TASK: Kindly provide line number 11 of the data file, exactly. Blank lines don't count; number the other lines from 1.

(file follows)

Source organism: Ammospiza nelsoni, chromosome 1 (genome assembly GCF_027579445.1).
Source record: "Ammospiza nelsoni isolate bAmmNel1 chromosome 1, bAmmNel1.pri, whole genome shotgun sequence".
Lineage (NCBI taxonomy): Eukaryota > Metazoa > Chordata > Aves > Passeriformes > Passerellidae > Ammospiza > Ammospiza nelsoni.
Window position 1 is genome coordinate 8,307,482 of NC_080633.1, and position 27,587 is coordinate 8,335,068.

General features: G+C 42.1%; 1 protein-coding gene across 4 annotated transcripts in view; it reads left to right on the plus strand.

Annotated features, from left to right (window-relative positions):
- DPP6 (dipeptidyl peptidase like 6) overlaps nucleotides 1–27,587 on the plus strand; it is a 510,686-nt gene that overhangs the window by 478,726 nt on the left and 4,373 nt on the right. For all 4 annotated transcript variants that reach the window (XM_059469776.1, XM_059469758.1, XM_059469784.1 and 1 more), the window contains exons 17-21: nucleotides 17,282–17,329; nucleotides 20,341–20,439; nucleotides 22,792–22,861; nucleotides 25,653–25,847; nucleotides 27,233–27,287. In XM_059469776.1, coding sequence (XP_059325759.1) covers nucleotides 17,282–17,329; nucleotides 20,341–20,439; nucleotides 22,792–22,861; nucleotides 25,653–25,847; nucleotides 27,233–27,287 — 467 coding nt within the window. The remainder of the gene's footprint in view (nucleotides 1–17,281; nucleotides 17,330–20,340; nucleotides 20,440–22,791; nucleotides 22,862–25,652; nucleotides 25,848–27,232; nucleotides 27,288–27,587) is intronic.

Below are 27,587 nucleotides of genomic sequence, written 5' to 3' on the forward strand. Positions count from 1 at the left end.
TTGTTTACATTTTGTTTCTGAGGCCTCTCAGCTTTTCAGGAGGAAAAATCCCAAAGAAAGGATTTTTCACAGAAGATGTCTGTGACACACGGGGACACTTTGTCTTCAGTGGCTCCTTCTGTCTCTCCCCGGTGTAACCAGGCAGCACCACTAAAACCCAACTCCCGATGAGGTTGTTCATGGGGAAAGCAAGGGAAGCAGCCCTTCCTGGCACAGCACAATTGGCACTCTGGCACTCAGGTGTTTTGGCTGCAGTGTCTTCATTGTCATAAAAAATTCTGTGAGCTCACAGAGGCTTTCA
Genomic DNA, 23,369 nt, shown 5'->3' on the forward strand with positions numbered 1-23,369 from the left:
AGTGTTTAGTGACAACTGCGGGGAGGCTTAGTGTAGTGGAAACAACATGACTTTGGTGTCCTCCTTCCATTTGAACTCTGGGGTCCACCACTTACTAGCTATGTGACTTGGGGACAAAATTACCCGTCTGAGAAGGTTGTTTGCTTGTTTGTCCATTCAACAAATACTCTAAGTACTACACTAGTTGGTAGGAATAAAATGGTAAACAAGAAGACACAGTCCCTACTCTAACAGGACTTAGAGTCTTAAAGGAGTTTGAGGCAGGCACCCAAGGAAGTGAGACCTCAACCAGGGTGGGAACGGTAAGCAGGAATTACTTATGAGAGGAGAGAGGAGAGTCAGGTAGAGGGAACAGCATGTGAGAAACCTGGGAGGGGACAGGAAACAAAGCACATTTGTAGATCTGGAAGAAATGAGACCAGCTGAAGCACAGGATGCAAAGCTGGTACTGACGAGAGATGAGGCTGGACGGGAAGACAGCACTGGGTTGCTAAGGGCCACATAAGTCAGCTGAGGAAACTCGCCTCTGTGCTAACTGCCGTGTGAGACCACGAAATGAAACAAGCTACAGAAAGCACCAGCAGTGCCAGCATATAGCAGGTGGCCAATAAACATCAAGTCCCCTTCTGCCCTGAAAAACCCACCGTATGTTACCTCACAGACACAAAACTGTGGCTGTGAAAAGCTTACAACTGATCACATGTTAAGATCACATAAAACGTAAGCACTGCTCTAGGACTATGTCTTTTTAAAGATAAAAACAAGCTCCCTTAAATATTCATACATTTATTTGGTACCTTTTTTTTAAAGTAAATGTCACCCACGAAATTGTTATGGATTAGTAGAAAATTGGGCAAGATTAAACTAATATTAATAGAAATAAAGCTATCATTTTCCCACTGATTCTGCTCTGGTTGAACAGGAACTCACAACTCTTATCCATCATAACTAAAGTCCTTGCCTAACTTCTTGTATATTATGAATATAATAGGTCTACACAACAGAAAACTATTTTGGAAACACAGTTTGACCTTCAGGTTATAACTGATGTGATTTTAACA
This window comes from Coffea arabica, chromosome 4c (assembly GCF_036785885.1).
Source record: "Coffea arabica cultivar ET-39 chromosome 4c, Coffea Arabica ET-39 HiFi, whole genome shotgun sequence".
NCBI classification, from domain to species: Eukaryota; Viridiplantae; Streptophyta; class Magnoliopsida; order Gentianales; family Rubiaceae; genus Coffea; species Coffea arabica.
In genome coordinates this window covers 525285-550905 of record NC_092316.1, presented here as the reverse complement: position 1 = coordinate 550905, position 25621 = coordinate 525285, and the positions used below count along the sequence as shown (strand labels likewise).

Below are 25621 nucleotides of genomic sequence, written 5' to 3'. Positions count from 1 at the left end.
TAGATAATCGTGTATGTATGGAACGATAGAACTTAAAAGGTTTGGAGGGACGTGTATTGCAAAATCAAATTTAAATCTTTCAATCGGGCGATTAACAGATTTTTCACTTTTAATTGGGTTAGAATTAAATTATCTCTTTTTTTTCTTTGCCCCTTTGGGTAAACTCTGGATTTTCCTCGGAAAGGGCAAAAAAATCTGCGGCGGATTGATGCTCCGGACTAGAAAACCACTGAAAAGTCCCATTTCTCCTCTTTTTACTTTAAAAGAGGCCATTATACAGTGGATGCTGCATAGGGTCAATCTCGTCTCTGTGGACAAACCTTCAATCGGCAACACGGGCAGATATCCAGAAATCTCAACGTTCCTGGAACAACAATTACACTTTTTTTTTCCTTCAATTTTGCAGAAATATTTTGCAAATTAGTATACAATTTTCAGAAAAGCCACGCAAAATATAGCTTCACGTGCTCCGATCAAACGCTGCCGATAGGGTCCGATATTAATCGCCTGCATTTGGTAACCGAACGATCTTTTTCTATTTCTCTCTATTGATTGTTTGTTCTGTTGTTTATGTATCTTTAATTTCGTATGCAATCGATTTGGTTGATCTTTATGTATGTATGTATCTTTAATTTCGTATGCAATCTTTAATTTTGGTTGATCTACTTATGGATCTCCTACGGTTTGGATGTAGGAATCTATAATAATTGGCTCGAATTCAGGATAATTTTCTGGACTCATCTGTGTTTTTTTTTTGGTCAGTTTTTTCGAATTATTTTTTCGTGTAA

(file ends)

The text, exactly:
AGTGTTTAGTGACAACTGCGGGGAGGCTTAGTGTAGTGGAAACAACATGACTTTGGTGTCCTCCTTCCATTTGAACTCTGGGGTCCACCACTTACTAGCTATGTGACTTGGGGACAAAATTACCCGTCTGAGAAGGTTGTTTGCTTGTTTGTCCATTCAACAAATACTCTAAGTACTACACTAGTTGGTAGGAATAAAATGGTAAACAAGAAGACACAGTCCCTACTCTAACAGGACTTAGAGTCTTAAAGGAGTTTGAGGCAGGCACCCAAGGAAGTGAGACCTCAACCAGGGTGGGAACGGTAAGCAGGAATTACTTATGAGAGGAGAGAGGAGAGTCAGGTAGAGGGAACAGCATGTGAGAAACCTGGGAGGGGACAGGAAACAAAGCACATTTGTAGATCTGGAAGAAATGAGACCAGCTGAAGCACAGGATGCAAAGCTGGTACTGACGAGAGATGAGGCTGGACGGGAAGACAGCACTGGGTTGCTAAGGGCCACATAAGTCAGCTGAGGAAACTCGCCTCTGTGCTAACTGCCGTGTGAGACCACGAAATGAAACAAGCTACAGAAAGCACCAGCAGTGCCAGCATATAGCAGGTGGCCAATAAACATCAAGTCCCCTTCTGCCCTGAAAAACCCACCGTATGTTACCTCACAGACACAAAACTGTGGCTGTGAAAAGCTTACAACTGATCACATGTTAAGATCACATAAAACGTAAGCACTGCTCTAGGACTATGTCTTTTTAAAGATAAAAACAAGCTCCCTTAAATATTCATACATTTATTTGGTACCTTTTTTTTAAAGTAAATGTCACCCACGAAATTGTTATGGATTAGTAGAAAATTGGGCAAGATTAAACTAATATTAATAGAAATAAAGCTATCATTTTCCCACTGATTCTGCTCTGGTTGAACAGGAACTCACAACTCTTATCCATCATAACTAAAGTCCTTGCCTAACTTCTTGTATATTATGAATATAATAGGTCTACACAACAGAAAACTATTTTGGAAACACAGTTTGACCTTCAGGTTATAACTGATGTGATTTTAACA